• More openly in "Comes The Inquisitor". The questioning of Delenn by the Inquisitor results in him giving both Delenn and Sheridan a Sadistic Choice: to die or to let the other one die. Both are ready to sacrifice themselves and Delenn is so kind to elaborate: "If I fall, another will take my place, and another, and another."
  • Mentioned during the breather moment of "The Best of Both Worlds" on Star Trek: The Next Generation. Picard questions Guinan about the fate of humanity in the face of the Borg threat. Guinan, whose race was nearly wiped out by the Borg, assures Picard that as long as there are survivors, "humanity will prevail."
  • An episode of Psych had Shaun screw up an investigation against a deadly Russian mobster when he was recorded illegally searching the office of the mobster for evidence. He spends the whole episode trying to correct his error (and having weird It's a Wonderful Life dreams), but eventually is stymied when he can't come up with a new source of evidence or a witness against the mobster. He and Gus then give a Rallying Speech to the citizens who've been terrorized, stating that though they can't prove it, they'll testify that the mobster is a bad guy. This convinces one guy[1] to tell the citizens that he'll testify as well, and he is a witness. When the mobster states that he can take care of one witness, everyone else says they'll testify against the mobster, and he can't kill them all.

Music

  • The War of the Worlds Rock Opera. "The Spirit of Man": 'If one man can stand tall, there must be some hope for us all, somewhere in the spirit of man...' Nice pep rally, but It Got Worse.
  • Similarly, this trope is invoked tragically by The Protomen.
    • In their first album, Protoman, who became The Dragon because he saw that the humans won't stand up for themselves against Wily's tyranny, nevertheless still holds out hope that just one person will stand and fight. They don't, and Wily has the assembled crowd slaughtered anyway.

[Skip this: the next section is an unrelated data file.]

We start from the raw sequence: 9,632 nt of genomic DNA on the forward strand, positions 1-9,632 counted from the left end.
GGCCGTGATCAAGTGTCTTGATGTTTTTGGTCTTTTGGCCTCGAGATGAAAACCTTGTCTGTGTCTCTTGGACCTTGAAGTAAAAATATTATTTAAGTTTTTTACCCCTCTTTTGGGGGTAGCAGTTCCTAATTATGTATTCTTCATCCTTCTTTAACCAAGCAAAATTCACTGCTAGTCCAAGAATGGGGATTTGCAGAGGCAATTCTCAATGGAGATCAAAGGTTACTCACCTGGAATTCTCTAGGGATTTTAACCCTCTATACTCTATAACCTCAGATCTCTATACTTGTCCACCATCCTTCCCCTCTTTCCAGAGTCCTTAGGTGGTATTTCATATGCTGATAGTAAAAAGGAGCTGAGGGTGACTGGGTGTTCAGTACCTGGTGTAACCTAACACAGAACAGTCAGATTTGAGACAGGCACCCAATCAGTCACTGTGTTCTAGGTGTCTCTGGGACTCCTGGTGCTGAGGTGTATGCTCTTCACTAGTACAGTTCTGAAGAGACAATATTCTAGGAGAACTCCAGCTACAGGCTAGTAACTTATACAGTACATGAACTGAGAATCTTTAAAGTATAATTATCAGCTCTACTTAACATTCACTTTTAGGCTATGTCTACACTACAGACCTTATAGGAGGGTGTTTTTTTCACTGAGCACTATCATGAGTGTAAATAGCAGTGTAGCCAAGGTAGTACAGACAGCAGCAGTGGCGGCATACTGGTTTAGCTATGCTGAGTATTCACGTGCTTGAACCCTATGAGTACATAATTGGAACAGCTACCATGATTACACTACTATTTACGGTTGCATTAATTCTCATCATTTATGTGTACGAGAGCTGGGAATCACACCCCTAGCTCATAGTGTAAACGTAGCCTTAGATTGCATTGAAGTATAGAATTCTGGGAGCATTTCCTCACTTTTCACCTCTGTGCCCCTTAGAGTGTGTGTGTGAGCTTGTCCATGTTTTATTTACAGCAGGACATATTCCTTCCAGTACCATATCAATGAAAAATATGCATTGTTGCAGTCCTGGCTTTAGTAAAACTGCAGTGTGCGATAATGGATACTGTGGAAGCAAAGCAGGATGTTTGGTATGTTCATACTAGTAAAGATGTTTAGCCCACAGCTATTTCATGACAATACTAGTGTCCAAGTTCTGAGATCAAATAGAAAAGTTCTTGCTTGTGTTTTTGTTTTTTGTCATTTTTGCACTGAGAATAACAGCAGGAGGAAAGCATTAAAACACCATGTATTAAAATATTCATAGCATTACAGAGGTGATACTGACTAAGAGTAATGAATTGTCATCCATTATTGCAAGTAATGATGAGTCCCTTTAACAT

• In the second half of the prequel album, the viewpoint character is Joe, a brave and rebellious young man who sees what the city is becoming under Wily's superficially benevolent rule. He ends up dying in the process of destroying the tower from which Wily spews constant propaganda, but his sacrifice becomes meaningless because Wily has backups and uses the attack as an excuse to unleash an army of robots to crush any further resistance before it can begin.

Tabletop Games

  • Warhammer 40000: In the backstory, when the Emperor and Horus are having their final battle of a great galactic civil war, the Emperor is beaten and horrifically wounded, due to his refusal to kill Horus (who was his beloved son before being corrupted by Chaos). A lone warrior (sources say he was either an Ultramarine, a member of the Emperor's elite guard, or a lowly Imperial Guardsman) then sees the Emperor's broken body and attacks Horus in a rage. Horus simply flays him with a glance. Which then causes the Emperor (who sees that Horus is irredeemable) to completely annihilate Horus' soul.
    • Correction, sources keep bloody changing every time it's mentioned. It started as an Imperial Guardsman by the name Ollanius Pius (and who long term fans and Imperial Guard players still consider to be the canon one), and has since become a random Ultramarine and then a random Adeptus Custodes. This is likely for the gravity of Horus' power, since flaying a guardsman with a look is much less difficult than a Adeptus Custodes.
    • Conversely, and the reason fans insist it's Ollanius Pius, a human Guardsman standing up to a terrifying monster like Horus is more impressive and falls more in line with the spirit of the Guard than a fearless Marine or Custodes. Likewise, a Custodes or even a Marine might pose a legitimate threat to Horus, but a mere Guardsman.
      • In fact Horus killing a man who couldn't harm him in any way is the reason why the Emperor finally saw Horus as a Complete Monster and stopped holding back.

Video Games

  • The Crusader games. The backstory and other universe materials included indicates that the Global Resistance is quite aware it might fail in toppling the WEC. However, the propaganda they distribute to their own people cites this trope, and also states the (technical truth) that nothing can last forever, so that eventually, the WEC will be overthrown, even if the Resistance is long dead by that point.